• I was also a fan of Caddick though like many I was frustrated by the difference in his average between the first and second innings. He should have played more tests though I gather he was not popular in the dressing room. Hmm, where have I heard that before?

            • I got into cricket when I was very young (late 70s and I’m 42 now. Weirdly my first favourite was Bob Willis and I never really liked Botham’s bowling, (it wasn’t fast enough!) and preferred his batting. My favourite batsman at that time was Geoff Boycott!

  • The problem with calling Anderson and Broad in the list of all time greats is simple. Their Averages lie in the range 20-25 wheras the averages of Anderson and Broad lie in the range of 28-30.
    Allow me to add a few current players with similar bowling averages
    Morne Morkel avg 29
    Mitchell Starc avg 30
    Trent Boult avg 29
    Tim SOuthee avg 32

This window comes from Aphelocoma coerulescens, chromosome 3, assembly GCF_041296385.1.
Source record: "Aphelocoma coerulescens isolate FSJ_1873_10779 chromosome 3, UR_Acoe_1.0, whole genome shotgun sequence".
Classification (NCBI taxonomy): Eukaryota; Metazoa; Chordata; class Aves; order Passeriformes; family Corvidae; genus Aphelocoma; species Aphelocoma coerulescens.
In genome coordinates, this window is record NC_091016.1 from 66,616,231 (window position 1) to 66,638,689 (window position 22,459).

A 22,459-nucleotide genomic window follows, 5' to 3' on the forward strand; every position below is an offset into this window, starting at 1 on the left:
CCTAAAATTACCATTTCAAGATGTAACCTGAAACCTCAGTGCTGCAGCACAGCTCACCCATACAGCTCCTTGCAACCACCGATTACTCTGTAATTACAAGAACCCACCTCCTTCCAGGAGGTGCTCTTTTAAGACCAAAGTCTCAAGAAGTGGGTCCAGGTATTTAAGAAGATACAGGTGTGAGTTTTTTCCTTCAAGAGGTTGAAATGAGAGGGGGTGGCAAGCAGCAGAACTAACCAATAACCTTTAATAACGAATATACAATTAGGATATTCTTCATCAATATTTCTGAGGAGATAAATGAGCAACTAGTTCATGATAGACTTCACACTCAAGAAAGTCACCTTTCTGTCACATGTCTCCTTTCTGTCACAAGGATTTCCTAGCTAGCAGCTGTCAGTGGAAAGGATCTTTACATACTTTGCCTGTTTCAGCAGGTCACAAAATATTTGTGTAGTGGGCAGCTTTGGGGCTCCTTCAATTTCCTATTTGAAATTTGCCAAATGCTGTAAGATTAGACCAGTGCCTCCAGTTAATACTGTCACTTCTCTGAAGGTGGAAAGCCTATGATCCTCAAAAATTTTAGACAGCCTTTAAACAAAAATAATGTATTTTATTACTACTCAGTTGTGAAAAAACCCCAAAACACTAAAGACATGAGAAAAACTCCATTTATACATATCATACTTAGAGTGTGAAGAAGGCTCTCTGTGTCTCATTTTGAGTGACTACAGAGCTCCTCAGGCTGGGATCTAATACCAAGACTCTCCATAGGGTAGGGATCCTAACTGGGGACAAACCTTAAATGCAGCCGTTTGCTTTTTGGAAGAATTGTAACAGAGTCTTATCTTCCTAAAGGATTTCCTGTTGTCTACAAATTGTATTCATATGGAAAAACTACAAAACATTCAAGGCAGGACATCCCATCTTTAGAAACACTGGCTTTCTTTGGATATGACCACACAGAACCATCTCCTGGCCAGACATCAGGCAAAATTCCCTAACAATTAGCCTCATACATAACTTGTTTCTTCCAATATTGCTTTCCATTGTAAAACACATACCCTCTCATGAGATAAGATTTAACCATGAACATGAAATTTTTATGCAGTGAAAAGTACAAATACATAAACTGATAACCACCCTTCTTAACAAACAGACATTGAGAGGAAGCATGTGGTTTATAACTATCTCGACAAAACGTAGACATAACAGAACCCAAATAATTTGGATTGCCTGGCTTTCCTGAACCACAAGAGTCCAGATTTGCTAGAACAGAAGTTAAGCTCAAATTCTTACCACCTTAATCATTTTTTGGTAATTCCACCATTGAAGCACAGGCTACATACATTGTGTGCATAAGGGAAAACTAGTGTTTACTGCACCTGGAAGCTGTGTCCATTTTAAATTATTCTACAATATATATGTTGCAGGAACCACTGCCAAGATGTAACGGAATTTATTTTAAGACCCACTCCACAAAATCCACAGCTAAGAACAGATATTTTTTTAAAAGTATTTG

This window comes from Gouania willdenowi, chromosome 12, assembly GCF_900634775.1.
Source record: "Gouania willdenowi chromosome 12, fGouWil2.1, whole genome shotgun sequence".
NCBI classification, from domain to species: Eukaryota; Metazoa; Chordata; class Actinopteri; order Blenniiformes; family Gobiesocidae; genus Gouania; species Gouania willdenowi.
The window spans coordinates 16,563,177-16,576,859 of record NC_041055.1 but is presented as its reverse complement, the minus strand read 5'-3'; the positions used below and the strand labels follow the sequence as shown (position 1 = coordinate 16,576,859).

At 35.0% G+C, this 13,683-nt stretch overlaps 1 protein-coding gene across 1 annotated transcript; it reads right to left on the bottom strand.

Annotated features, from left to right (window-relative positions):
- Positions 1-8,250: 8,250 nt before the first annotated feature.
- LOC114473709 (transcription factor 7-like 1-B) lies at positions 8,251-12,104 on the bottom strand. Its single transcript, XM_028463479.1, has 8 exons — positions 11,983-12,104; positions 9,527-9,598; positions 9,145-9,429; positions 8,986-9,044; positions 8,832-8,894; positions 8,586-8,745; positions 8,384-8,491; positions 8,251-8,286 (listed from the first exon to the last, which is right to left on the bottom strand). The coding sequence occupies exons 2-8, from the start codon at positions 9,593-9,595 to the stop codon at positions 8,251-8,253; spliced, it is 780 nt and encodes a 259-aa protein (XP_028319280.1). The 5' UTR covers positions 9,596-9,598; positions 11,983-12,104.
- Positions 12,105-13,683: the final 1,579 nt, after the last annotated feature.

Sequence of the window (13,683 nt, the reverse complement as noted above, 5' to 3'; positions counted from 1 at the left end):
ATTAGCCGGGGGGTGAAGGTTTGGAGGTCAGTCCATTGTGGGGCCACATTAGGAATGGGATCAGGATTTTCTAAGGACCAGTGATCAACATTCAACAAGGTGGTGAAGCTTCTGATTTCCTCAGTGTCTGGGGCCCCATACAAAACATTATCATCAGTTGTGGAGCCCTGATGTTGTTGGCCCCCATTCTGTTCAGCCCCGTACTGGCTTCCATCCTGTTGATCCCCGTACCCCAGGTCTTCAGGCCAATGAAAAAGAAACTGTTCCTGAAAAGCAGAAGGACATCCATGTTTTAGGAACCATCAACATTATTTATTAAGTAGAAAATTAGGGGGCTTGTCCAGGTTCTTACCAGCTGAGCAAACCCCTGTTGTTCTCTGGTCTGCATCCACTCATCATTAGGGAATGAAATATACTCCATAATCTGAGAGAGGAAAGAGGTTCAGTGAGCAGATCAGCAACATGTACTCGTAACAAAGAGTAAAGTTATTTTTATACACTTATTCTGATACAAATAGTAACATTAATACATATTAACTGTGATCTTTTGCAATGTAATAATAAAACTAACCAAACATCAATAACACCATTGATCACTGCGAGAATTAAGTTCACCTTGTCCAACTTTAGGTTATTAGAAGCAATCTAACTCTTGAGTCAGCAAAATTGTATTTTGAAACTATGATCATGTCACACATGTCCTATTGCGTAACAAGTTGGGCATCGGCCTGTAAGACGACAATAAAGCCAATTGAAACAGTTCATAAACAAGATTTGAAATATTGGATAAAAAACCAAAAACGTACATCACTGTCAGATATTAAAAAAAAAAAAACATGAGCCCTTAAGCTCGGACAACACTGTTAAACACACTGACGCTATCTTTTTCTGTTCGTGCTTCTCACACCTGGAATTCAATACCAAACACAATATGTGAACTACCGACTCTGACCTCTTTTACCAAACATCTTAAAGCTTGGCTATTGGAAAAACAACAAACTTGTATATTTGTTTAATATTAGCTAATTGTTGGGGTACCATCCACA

Junaid Khan avg 31

    you dont see anyone clamouring to put the above in the list of all time greats now do you?

    You could say that Broad/Anderson have more wickets, but that due to the fact that they have played more tests. If the rest had played more tests they would have roughly the same amount of wickets as their averages indicate.

    • I think you also need to consider strike rates when you rate a fast bowler as their job is to take wickets and thereby win matches. If I was to say that Mitchell Johnson is an all time great fast bowler then most people on this blog would probably piss them selves laughing. However, he took 313 wickets at an average of 28.2 with a strike rate of 51.1. That’s the lowest SR of any Australian bowler with more than 150 wickets. (Better than DK which is almost a hanging offence in these parts) Over the period of his career, no one won more man of the match awards than Johnson (9).

      I think my biggest cricket regret is not seeing Trueman play: 307 wickets at 21.5 with a strike rate of 49.4. Now that’s a fast bowler.